What to Know About the Persuader Advice Exemption Rule

Date: March 15, 2016

Louisiana Attorney General Jeff Landry part of coalition opposing labor rule.

What to Know About the Persuader Advice Exemption Rule

In 2015, the Department of Labor’s Office of Labor Management Standards proposed a rule that would significantly hamper small businesses’ ability to consult with a lawyer on labor issues. Thankfully for Louisiana small businesses, Attorney General Jeff Landry is working with twelve other AGs to stop this rule from taking effect.

The proposal, called the Persuader Advice Exemption Rule, would force lawyers and law firms that counsel a small business on labor relations matters to disclose their work with that client, as well as all fees and arrangements for all clients seeking labor relations services. This move would undermine the longstanding protection over the confidentiality of attorney-client communications and place an unfair burden on small business owners. Small businesses, after all, are the ones who need to hire outside counsel when an issue arises because they cannot afford to keep an attorney on staff. If this rule is enacted, it’s likely that many lawyers will stop taking on the clients—small businesses—who come to them for labor relations counsel.

The proposed rule would also bring legal advice under the Department of Labor’s “persuader” regulations concerning engagement in the unionization process. Currently legal counsel falls outside those rules, as long as the attorney doesn’t engage with workers and the small business owner is free to either accept or reject the legal advice offered. But if the rule is enacted, any lawyer offering advice to small business owners would be subject to these persuader rules.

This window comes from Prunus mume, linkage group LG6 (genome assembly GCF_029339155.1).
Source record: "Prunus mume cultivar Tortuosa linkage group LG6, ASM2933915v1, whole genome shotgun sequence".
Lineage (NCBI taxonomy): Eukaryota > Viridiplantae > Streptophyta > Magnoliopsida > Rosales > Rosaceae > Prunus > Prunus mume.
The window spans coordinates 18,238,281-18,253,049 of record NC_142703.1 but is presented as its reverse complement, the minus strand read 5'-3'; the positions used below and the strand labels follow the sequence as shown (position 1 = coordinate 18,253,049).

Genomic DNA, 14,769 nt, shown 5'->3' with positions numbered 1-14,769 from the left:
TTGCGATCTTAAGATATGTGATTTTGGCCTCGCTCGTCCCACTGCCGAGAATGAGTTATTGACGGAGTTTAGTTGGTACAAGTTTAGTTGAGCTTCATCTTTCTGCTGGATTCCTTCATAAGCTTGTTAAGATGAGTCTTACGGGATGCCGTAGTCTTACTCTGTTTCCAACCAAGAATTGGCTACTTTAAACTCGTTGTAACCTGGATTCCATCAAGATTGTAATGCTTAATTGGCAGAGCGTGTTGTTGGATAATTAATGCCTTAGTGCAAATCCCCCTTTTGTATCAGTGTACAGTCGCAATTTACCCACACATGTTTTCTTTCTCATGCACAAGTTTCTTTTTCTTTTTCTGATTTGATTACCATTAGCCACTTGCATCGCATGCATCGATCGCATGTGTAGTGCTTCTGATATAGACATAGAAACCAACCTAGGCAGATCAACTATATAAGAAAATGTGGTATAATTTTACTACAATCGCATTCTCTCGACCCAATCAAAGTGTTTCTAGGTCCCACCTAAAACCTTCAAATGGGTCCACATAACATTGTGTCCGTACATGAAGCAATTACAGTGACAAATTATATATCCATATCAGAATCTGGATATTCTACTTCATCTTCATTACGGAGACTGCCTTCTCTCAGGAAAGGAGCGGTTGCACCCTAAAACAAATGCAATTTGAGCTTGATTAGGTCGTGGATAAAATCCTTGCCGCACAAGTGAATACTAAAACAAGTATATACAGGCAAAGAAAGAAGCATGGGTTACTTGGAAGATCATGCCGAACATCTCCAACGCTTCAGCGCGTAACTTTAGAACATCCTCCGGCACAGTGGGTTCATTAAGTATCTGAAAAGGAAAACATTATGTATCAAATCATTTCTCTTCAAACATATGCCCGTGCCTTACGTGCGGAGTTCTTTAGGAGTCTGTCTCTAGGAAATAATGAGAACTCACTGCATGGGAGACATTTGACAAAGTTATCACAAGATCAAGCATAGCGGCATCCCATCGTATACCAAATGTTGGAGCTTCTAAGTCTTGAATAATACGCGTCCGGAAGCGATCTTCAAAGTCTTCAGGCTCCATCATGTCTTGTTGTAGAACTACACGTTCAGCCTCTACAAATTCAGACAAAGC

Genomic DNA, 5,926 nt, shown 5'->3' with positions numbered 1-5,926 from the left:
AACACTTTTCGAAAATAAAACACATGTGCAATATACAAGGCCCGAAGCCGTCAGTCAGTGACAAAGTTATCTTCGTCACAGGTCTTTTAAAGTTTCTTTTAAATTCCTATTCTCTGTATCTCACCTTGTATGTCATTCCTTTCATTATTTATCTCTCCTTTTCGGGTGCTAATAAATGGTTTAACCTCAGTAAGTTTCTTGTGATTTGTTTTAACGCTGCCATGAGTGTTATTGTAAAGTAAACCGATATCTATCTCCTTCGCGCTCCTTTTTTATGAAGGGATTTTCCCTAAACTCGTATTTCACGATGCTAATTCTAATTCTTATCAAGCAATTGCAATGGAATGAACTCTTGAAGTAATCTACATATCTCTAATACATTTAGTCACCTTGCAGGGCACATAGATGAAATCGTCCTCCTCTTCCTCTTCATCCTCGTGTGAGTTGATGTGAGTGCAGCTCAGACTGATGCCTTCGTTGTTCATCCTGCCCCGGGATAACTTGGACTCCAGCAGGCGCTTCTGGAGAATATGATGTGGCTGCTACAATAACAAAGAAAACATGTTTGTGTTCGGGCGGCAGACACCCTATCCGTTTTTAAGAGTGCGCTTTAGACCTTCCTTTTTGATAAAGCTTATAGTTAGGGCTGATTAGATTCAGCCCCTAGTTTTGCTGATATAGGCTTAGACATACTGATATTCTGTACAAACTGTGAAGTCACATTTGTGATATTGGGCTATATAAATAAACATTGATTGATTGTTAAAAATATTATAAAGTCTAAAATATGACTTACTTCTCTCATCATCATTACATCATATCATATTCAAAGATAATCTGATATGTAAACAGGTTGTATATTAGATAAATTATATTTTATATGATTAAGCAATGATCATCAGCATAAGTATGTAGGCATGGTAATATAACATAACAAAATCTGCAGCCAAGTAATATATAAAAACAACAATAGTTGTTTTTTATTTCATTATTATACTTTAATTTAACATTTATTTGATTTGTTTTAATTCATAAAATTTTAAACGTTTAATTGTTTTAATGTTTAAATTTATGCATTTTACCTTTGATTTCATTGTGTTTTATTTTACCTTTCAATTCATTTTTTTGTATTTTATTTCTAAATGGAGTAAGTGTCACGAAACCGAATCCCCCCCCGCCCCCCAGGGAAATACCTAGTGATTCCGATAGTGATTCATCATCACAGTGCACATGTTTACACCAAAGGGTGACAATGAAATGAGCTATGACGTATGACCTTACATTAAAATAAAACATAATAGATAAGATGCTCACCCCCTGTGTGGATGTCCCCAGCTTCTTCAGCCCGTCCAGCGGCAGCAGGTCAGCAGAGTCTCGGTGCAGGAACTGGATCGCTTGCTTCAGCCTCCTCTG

“This new persuader rule is a perverse attempt to tilt the playing field,” wrote Dawn Starns, NFIB’s Louisiana state director, in an op-ed for Biz Magazine. “Small business owners still find themselves at a serious disadvantage when dealing with the unions. Just a few years ago, the National Labor Relations Board shortened the minimum time from the start of a union organizing campaign to the election to just 13 days. That’s not a lot of time to engage a lawyer and get educated on the process.”

NFIB supports Jeff Landry and the rest of the attorney general coalition standing up for small businesses, and the NFIB Small Business Legal Center is also urging the Department of Labor to reconsider the rule change.

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